According to your history, it seems to be most likely Subconjunctival hemorrhage. (NOTE: As it is provisional diagnosis without examining the eyes, it is better to confirm it by getting a physical examination by an ophthalmologist) Subconjunctival hemorrhage is blood that is located between the conjunctiva and the underlying sclera.
The most common causes are coughing, sneezing, straining, or any similar action that temporarily raises blood pressure in the veins, leading to a small rupture in a blood vessel or capillary. Subconjunctival hemorrhage can also occur because of trauma to the eye — even minor trauma such as rubbing the eye vigorously.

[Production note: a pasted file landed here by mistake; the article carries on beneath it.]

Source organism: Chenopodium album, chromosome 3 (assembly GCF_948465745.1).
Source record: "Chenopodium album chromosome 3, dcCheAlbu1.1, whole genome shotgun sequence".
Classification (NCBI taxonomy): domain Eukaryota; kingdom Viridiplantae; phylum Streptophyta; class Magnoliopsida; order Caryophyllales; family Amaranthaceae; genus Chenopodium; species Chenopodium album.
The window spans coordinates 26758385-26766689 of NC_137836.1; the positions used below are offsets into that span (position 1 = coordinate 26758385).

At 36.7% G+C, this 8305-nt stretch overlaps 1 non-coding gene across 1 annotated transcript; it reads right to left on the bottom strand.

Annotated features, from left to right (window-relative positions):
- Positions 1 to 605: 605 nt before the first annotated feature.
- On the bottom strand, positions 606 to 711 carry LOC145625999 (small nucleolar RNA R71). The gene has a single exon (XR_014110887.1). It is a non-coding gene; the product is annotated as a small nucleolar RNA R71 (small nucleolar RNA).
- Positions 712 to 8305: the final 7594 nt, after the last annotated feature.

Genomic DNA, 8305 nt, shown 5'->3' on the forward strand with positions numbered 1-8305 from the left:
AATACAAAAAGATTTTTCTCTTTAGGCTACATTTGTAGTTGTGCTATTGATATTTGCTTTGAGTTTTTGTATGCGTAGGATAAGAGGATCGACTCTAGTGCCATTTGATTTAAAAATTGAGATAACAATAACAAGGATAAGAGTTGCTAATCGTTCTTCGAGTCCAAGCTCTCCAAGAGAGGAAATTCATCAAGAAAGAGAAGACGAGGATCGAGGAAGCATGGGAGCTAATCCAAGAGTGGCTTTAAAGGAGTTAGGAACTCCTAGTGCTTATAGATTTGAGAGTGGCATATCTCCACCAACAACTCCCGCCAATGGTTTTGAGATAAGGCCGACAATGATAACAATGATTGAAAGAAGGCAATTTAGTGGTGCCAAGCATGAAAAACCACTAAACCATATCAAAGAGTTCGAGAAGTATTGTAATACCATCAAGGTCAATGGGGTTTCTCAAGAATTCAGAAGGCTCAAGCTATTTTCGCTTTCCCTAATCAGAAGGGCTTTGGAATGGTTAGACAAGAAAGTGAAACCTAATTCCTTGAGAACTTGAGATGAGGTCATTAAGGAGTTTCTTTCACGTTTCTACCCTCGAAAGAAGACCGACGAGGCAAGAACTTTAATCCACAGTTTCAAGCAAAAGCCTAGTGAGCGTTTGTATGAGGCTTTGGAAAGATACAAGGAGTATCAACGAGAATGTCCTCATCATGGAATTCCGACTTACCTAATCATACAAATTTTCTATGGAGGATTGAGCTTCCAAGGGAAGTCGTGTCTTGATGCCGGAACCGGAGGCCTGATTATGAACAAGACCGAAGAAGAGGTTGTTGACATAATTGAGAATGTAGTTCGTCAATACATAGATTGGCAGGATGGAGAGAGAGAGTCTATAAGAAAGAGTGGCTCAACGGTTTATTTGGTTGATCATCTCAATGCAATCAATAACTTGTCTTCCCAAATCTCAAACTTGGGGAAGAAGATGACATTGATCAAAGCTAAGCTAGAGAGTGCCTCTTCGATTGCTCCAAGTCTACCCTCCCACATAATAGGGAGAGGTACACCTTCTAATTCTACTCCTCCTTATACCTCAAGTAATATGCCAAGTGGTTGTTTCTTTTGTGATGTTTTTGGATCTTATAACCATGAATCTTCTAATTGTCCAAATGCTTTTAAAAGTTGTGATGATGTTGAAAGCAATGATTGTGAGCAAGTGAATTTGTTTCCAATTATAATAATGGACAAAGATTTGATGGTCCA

Other common but less frequent causes of subconjunctival hemorrhage include diabetes mellitus, high blood pressure, and excessive amounts of certain medications such as aspirin or blood thinners like warfarin which affect the body’s bleeding mechanisms. Usually, no treatment is needed. This condition clears by itself within one to two weeks. Recovery is usually complete, without any long-term problems, similar to a mild bruise under the skin.
Some artificial tears can be applied to the eye if mild irritation is present. The eye does Not require a patch.The use of aspirin or other medication that inhibits clotting should be avoided.
It could be a condition called subconjunctival hemorrhage ( a small bleeding spot under the white part of the eye). This usually resolves in about one week, all by itself. However, an ophthalmologist consultation adds safety to you.